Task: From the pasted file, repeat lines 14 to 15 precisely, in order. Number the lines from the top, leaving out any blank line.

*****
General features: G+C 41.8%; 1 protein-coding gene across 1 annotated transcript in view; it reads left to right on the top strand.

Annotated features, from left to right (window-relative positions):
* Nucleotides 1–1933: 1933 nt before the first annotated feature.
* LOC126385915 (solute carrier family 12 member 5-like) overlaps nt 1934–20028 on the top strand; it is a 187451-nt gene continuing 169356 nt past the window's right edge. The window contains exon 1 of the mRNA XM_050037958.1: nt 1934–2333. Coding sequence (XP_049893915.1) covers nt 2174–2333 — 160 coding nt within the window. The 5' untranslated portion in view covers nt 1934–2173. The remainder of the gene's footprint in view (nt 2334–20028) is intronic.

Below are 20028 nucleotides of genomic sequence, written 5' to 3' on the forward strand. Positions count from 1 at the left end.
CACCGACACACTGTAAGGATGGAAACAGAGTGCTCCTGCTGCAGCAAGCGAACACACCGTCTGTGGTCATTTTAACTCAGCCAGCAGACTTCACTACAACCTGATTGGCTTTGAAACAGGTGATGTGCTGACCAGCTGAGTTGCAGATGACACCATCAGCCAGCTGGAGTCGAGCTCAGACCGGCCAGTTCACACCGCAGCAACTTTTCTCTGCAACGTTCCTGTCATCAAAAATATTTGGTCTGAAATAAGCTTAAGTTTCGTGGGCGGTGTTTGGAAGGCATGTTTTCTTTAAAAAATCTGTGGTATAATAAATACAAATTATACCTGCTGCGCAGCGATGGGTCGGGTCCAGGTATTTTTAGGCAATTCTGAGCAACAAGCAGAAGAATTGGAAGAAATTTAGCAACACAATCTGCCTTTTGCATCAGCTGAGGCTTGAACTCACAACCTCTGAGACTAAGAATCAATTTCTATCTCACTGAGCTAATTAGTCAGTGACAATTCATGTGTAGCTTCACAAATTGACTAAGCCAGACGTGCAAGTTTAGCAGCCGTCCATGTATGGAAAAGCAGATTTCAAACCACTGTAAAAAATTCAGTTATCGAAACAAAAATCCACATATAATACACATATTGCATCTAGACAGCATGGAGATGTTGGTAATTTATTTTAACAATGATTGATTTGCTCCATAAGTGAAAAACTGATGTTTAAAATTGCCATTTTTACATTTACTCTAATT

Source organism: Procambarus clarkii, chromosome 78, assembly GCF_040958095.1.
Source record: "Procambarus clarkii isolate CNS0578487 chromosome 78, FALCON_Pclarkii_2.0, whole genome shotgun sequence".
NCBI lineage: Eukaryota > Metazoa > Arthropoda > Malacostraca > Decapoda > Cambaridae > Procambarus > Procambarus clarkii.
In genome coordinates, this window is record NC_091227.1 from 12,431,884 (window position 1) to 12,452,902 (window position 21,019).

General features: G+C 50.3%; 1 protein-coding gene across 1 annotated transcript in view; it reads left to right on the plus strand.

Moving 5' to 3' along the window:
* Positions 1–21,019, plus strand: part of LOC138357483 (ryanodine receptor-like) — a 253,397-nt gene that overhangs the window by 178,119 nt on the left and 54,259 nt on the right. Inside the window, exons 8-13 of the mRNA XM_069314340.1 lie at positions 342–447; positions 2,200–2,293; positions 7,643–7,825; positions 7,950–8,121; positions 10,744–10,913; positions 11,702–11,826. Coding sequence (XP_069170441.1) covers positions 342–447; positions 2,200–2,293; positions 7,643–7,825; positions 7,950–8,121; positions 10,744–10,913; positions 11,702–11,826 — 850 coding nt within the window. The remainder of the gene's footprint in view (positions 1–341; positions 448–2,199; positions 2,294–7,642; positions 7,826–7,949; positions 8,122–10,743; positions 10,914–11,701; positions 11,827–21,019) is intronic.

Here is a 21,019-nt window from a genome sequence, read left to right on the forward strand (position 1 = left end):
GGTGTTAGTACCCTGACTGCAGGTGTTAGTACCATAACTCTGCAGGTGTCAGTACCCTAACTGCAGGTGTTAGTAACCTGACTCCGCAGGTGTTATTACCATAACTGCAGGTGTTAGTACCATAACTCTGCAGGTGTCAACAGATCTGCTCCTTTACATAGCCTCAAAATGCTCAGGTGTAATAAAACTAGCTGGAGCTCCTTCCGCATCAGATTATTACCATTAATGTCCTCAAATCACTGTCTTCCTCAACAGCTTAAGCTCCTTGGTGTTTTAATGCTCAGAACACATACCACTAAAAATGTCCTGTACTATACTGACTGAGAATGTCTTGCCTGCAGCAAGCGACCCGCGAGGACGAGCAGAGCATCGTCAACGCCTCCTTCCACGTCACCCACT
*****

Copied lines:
Here is a 21,019-nt window from a genome sequence, read left to right on the forward strand (position 1 = left end):
GGTGTTAGTACCCTGACTGCAGGTGTTAGTACCATAACTCTGCAGGTGTCAGTACCCTAACTGCAGGTGTTAGTAACCTGACTCCGCAGGTGTTATTACCATAACTGCAGGTGTTAGTACCATAACTCTGCAGGTGTCAACAGATCTGCTCCTTTACATAGCCTCAAAATGCTCAGGTGTAATAAAACTAGCTGGAGCTCCTTCCGCATCAGATTATTACCATTAATGTCCTCAAATCACTGTCTTCCTCAACAGCTTAAGCTCCTTGGTGTTTTAATGCTCAGAACACATACCACTAAAAATGTCCTGTACTATACTGACTGAGAATGTCTTGCCTGCAGCAAGCGACCCGCGAGGACGAGCAGAGCATCGTCAACGCCTCCTTCCACGTCACCCACT